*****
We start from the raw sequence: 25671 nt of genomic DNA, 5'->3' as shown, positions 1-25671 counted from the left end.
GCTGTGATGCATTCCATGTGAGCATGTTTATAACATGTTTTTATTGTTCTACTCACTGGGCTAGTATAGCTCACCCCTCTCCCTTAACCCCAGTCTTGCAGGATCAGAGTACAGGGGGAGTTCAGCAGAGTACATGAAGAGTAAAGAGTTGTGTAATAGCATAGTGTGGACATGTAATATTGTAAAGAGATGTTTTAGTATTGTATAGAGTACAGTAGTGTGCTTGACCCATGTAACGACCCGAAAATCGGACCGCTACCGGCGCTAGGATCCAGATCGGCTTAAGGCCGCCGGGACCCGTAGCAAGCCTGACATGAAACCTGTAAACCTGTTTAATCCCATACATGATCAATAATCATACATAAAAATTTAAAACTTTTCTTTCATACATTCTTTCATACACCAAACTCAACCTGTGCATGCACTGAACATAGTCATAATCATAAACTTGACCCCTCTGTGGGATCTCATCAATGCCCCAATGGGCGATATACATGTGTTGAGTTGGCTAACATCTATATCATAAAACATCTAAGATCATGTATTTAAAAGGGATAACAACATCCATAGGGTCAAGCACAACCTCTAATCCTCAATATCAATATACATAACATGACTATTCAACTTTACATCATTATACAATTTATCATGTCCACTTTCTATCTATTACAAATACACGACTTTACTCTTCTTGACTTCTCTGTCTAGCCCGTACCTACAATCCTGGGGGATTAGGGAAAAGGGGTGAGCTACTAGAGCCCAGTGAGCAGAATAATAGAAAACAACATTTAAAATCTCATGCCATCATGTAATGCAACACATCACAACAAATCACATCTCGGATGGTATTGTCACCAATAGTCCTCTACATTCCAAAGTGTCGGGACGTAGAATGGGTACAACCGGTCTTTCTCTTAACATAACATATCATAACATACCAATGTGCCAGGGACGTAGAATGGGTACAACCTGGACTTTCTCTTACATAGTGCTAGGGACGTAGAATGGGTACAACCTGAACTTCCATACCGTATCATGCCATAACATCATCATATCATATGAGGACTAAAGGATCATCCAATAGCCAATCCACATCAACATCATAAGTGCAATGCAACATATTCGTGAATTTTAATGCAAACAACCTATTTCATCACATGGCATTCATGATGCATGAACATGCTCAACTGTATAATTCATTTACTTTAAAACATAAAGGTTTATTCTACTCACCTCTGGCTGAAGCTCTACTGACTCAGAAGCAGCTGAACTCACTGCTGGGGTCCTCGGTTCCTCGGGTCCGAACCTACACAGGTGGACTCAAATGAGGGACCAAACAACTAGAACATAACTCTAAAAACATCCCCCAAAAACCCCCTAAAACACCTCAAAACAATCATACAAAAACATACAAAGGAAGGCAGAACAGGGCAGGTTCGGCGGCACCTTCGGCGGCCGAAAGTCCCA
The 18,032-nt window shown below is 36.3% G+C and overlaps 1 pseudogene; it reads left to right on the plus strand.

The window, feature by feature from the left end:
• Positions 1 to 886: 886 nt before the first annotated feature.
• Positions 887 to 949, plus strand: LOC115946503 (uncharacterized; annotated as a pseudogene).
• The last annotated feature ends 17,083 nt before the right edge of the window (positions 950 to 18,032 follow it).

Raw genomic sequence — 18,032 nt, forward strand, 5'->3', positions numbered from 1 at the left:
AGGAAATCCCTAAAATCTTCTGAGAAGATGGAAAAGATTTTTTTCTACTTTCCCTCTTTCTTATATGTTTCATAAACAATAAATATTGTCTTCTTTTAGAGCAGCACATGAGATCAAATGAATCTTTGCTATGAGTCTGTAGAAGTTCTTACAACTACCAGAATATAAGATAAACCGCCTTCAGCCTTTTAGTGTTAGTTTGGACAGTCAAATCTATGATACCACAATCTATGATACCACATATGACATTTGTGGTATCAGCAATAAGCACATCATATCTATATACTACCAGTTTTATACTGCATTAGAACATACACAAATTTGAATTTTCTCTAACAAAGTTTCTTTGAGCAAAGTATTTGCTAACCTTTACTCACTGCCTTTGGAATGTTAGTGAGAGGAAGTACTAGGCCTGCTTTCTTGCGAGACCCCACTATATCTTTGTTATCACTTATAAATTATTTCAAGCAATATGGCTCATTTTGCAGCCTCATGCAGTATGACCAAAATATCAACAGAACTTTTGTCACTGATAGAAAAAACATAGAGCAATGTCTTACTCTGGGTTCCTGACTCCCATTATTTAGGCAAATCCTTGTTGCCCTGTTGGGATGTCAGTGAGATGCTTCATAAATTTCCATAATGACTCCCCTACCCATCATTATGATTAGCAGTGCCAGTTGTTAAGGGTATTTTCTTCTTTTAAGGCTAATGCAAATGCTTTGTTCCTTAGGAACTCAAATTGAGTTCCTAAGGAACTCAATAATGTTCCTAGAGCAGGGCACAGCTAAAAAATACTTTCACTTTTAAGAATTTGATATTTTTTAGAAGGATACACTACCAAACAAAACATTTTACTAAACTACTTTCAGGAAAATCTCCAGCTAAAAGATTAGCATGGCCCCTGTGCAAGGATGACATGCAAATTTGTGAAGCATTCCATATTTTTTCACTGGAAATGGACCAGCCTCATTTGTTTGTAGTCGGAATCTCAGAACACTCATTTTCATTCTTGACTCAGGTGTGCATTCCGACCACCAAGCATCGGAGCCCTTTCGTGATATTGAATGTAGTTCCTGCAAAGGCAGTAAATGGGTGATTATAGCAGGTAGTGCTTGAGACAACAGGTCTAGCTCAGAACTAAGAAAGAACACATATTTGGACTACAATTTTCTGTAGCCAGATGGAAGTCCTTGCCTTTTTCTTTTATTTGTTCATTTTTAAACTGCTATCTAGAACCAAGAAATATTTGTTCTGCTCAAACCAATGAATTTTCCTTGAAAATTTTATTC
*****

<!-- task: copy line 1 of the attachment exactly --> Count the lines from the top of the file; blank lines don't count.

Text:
We start from the raw sequence: 25671 nt of genomic DNA, 5'->3' as shown, positions 1-25671 counted from the left end.